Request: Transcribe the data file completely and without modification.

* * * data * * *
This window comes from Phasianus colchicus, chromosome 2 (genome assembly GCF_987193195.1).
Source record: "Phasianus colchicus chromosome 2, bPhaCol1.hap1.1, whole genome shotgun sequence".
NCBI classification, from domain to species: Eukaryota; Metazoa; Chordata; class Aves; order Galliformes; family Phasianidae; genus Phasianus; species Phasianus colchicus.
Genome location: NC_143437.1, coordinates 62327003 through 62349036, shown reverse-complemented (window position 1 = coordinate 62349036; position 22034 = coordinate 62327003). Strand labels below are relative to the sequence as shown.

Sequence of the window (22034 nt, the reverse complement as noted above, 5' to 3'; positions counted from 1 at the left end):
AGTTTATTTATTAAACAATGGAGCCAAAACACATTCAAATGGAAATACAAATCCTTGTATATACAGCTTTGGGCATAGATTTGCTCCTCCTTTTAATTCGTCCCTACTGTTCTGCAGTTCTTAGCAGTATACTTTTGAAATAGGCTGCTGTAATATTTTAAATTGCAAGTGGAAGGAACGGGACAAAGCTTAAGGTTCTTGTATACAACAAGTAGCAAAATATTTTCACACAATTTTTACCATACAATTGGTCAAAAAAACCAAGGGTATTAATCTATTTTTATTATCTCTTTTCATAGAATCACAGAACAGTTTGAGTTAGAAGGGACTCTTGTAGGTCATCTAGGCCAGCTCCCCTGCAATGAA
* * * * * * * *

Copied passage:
This window comes from Phasianus colchicus, chromosome 2 (genome assembly GCF_987193195.1).
Source record: "Phasianus colchicus chromosome 2, bPhaCol1.hap1.1, whole genome shotgun sequence".
NCBI classification, from domain to species: Eukaryota; Metazoa; Chordata; class Aves; order Galliformes; family Phasianidae; genus Phasianus; species Phasianus colchicus.
Genome location: NC_143437.1, coordinates 62327003 through 62349036, shown reverse-complemented (window position 1 = coordinate 62349036; position 22034 = coordinate 62327003). Strand labels below are relative to the sequence as shown.

Sequence of the window (22034 nt, the reverse complement as noted above, 5' to 3'; positions counted from 1 at the left end):
AGTTTATTTATTAAACAATGGAGCCAAAACACATTCAAATGGAAATACAAATCCTTGTATATACAGCTTTGGGCATAGATTTGCTCCTCCTTTTAATTCGTCCCTACTGTTCTGCAGTTCTTAGCAGTATACTTTTGAAATAGGCTGCTGTAATATTTTAAATTGCAAGTGGAAGGAACGGGACAAAGCTTAAGGTTCTTGTATACAACAAGTAGCAAAATATTTTCACACAATTTTTACCATACAATTGGTCAAAAAAACCAAGGGTATTAATCTATTTTTATTATCTCTTTTCATAGAATCACAGAACAGTTTGAGTTAGAAGGGACTCTTGTAGGTCATCTAGGCCAGCTCCCCTGCAATGAA